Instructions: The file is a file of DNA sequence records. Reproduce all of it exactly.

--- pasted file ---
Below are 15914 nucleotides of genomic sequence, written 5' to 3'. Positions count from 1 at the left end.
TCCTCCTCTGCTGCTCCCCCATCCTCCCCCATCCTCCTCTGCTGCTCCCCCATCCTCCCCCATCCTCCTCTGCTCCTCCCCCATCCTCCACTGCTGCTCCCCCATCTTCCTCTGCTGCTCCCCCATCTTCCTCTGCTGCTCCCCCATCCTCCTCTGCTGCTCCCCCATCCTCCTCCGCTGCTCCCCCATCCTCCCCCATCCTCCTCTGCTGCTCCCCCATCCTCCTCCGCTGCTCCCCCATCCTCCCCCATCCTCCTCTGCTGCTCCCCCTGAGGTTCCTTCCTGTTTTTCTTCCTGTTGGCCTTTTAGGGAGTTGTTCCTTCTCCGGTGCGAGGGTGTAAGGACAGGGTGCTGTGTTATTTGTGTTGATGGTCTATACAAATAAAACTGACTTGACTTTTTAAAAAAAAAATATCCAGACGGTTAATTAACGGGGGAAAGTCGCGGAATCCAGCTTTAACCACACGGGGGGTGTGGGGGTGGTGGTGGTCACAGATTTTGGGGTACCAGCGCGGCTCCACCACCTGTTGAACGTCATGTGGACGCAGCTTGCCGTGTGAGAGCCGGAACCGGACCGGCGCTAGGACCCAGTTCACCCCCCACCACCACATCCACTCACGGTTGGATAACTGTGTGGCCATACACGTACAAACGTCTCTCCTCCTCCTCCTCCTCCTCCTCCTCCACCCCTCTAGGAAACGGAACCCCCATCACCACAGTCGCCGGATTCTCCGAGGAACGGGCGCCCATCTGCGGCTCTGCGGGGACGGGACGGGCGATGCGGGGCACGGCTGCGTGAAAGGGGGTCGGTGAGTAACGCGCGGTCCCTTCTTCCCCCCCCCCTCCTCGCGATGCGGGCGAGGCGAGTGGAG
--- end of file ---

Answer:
Below are 15914 nucleotides of genomic sequence, written 5' to 3'. Positions count from 1 at the left end.
TCCTCCTCTGCTGCTCCCCCATCCTCCCCCATCCTCCTCTGCTGCTCCCCCATCCTCCCCCATCCTCCTCTGCTCCTCCCCCATCCTCCACTGCTGCTCCCCCATCTTCCTCTGCTGCTCCCCCATCTTCCTCTGCTGCTCCCCCATCCTCCTCTGCTGCTCCCCCATCCTCCTCCGCTGCTCCCCCATCCTCCCCCATCCTCCTCTGCTGCTCCCCCATCCTCCTCCGCTGCTCCCCCATCCTCCCCCATCCTCCTCTGCTGCTCCCCCTGAGGTTCCTTCCTGTTTTTCTTCCTGTTGGCCTTTTAGGGAGTTGTTCCTTCTCCGGTGCGAGGGTGTAAGGACAGGGTGCTGTGTTATTTGTGTTGATGGTCTATACAAATAAAACTGACTTGACTTTTTAAAAAAAAAATATCCAGACGGTTAATTAACGGGGGAAAGTCGCGGAATCCAGCTTTAACCACACGGGGGGTGTGGGGGTGGTGGTGGTCACAGATTTTGGGGTACCAGCGCGGCTCCACCACCTGTTGAACGTCATGTGGACGCAGCTTGCCGTGTGAGAGCCGGAACCGGACCGGCGCTAGGACCCAGTTCACCCCCCACCACCACATCCACTCACGGTTGGATAACTGTGTGGCCATACACGTACAAACGTCTCTCCTCCTCCTCCTCCTCCTCCTCCTCCACCCCTCTAGGAAACGGAACCCCCATCACCACAGTCGCCGGATTCTCCGAGGAACGGGCGCCCATCTGCGGCTCTGCGGGGACGGGACGGGCGATGCGGGGCACGGCTGCGTGAAAGGGGGTCGGTGAGTAACGCGCGGTCCCTTCTTCCCCCCCCCCTCCTCGCGATGCGGGCGAGGCGAGTGGAG